‘High-level attention’ like Aquino state visit is important: think tank

President Benigno Aquino at his Malacanang office. Photo: OPS

By Robert Warshaw

In the last year, the U.S. and the Philippines have strengthened security relations, as the U.S. furnished the Philippine Navy with a highly versatile refurbished coast guard cutter (a second is on the way this year), increased technical assistance to the Armed Forces of the Philippines, provided intelligence support and counterterrorism training, and elevated the level of their strategic dialogue. Kurt Campbell, Assistant Secretary of State for East Asian and Pacific Affairs, stated in a Congressional hearing that “we are on the verge of a renaissance in the relationship between the United States and the Philippines.”

Such a renewed interest in our oldest treaty-ally in Asia comes amid heightening tensions in the South China Sea, where six nations—including China and the Philippines—maintain competing claims over the area and its resources. China, whose claim expands to within mere miles of Philippine territory, has harassed Philippine ships on numerous occasions.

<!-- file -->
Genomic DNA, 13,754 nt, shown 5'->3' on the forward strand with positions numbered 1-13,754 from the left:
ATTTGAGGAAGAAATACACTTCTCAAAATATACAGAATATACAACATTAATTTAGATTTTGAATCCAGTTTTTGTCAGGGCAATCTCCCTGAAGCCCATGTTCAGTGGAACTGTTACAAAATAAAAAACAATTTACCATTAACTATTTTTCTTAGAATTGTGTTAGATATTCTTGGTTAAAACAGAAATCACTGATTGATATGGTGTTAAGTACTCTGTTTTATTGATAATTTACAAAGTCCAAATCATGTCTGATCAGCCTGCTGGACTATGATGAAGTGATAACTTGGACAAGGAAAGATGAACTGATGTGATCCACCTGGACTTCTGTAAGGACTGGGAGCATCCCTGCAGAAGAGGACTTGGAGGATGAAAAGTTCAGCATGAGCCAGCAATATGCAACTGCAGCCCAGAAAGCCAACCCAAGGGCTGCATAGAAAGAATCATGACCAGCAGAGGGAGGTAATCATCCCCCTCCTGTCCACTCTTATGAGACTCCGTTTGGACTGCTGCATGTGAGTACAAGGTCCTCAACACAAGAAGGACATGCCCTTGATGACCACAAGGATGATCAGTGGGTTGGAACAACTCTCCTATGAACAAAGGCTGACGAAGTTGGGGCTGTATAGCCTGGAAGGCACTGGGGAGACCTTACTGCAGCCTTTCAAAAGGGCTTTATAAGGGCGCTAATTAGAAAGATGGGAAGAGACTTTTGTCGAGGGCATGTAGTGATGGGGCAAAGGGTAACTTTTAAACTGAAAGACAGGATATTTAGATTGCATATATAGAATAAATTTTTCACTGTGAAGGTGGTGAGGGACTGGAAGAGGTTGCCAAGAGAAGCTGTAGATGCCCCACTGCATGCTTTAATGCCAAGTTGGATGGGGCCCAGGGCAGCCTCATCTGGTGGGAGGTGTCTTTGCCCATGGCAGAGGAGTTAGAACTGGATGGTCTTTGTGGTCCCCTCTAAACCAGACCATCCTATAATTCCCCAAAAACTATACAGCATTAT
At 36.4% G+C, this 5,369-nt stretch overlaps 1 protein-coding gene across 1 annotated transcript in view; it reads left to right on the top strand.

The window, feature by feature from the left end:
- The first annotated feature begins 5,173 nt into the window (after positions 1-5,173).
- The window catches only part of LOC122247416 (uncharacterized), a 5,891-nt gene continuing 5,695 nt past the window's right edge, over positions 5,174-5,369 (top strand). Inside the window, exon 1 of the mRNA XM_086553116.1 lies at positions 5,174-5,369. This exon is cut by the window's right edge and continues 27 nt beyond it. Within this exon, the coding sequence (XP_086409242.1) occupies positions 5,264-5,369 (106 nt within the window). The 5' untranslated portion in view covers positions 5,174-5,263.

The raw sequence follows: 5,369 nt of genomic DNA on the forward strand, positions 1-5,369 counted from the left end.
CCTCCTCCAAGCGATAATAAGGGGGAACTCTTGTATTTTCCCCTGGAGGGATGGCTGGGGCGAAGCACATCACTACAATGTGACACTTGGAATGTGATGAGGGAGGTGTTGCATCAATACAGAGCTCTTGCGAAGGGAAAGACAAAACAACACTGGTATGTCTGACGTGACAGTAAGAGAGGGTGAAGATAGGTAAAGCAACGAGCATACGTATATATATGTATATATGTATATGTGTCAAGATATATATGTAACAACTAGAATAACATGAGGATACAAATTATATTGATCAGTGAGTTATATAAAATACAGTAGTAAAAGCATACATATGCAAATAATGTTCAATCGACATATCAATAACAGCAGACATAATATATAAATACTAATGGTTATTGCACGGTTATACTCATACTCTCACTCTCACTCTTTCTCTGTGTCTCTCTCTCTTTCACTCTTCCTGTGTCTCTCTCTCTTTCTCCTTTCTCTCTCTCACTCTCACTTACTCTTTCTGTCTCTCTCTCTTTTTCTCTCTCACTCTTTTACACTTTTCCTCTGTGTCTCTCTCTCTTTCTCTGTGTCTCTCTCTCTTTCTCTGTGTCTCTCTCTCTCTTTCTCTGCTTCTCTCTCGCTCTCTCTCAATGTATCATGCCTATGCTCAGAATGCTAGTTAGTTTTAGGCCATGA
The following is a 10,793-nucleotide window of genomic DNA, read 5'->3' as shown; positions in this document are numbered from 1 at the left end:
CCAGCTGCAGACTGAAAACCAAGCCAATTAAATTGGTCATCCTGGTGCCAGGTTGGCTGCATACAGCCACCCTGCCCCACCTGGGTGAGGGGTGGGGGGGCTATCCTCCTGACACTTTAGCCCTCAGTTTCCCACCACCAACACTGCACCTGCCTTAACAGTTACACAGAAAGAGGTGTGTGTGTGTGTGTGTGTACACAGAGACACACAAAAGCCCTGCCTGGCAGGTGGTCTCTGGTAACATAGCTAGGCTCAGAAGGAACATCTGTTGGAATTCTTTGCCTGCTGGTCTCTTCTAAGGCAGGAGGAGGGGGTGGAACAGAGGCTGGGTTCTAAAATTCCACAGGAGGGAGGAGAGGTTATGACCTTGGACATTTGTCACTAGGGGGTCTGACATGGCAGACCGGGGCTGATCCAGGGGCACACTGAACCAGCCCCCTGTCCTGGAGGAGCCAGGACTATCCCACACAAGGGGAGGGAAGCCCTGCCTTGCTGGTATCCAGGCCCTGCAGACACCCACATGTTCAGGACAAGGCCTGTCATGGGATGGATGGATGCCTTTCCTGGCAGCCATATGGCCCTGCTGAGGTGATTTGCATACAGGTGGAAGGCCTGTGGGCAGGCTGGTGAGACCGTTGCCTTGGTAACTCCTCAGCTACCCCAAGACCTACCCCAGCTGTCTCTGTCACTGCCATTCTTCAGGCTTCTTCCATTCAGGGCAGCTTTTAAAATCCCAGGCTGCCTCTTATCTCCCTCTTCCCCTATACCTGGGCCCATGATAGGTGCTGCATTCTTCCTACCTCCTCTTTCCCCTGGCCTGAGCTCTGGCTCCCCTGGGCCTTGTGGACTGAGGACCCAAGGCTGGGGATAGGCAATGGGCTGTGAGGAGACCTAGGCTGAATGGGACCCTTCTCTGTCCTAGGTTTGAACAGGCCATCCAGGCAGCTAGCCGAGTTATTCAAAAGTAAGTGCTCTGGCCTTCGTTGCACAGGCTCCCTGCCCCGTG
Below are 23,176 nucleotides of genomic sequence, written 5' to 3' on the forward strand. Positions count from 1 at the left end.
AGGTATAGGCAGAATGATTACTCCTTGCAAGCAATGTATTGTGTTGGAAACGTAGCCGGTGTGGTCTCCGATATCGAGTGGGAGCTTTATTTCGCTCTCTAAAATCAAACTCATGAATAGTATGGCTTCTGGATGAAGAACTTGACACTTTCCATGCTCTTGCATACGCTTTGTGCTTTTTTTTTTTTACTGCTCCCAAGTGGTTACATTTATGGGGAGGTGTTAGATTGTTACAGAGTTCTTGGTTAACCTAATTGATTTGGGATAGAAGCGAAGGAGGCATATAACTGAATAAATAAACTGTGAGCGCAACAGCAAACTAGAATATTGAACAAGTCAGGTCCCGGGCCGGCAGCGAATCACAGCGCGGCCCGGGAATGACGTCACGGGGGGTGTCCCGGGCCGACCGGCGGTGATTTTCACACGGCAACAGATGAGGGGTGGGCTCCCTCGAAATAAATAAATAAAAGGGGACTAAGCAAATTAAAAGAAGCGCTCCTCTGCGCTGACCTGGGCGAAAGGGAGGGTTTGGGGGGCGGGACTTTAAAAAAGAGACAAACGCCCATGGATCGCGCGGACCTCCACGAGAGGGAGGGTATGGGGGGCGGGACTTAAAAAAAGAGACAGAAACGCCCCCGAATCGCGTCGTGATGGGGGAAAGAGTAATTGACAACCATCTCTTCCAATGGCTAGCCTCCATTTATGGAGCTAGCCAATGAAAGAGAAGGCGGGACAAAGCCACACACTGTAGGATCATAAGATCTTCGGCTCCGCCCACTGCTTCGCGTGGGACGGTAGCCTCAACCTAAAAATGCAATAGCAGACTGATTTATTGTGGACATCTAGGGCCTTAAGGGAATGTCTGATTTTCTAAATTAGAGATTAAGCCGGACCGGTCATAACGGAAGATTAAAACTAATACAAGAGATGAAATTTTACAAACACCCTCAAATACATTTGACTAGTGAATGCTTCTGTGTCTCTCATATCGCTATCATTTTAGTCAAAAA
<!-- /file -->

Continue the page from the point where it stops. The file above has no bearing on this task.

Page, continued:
Indeed, protecting freedom of navigation in the South China Sea is clearly in America’s national interest, as $1.2 trillion in U.S. trade flows through these waters annually. Key to that is the Philippines, which, according to press reports, is welcoming a greater U.S. role in the region.
Last week, Philippine President Benigno Aquino expressed his desire that the U.S. and Philippines have “more of the same,” referring to more ship visits, more exercises, and more joint training—not unlike an agreement between the U.S. and Australia last November.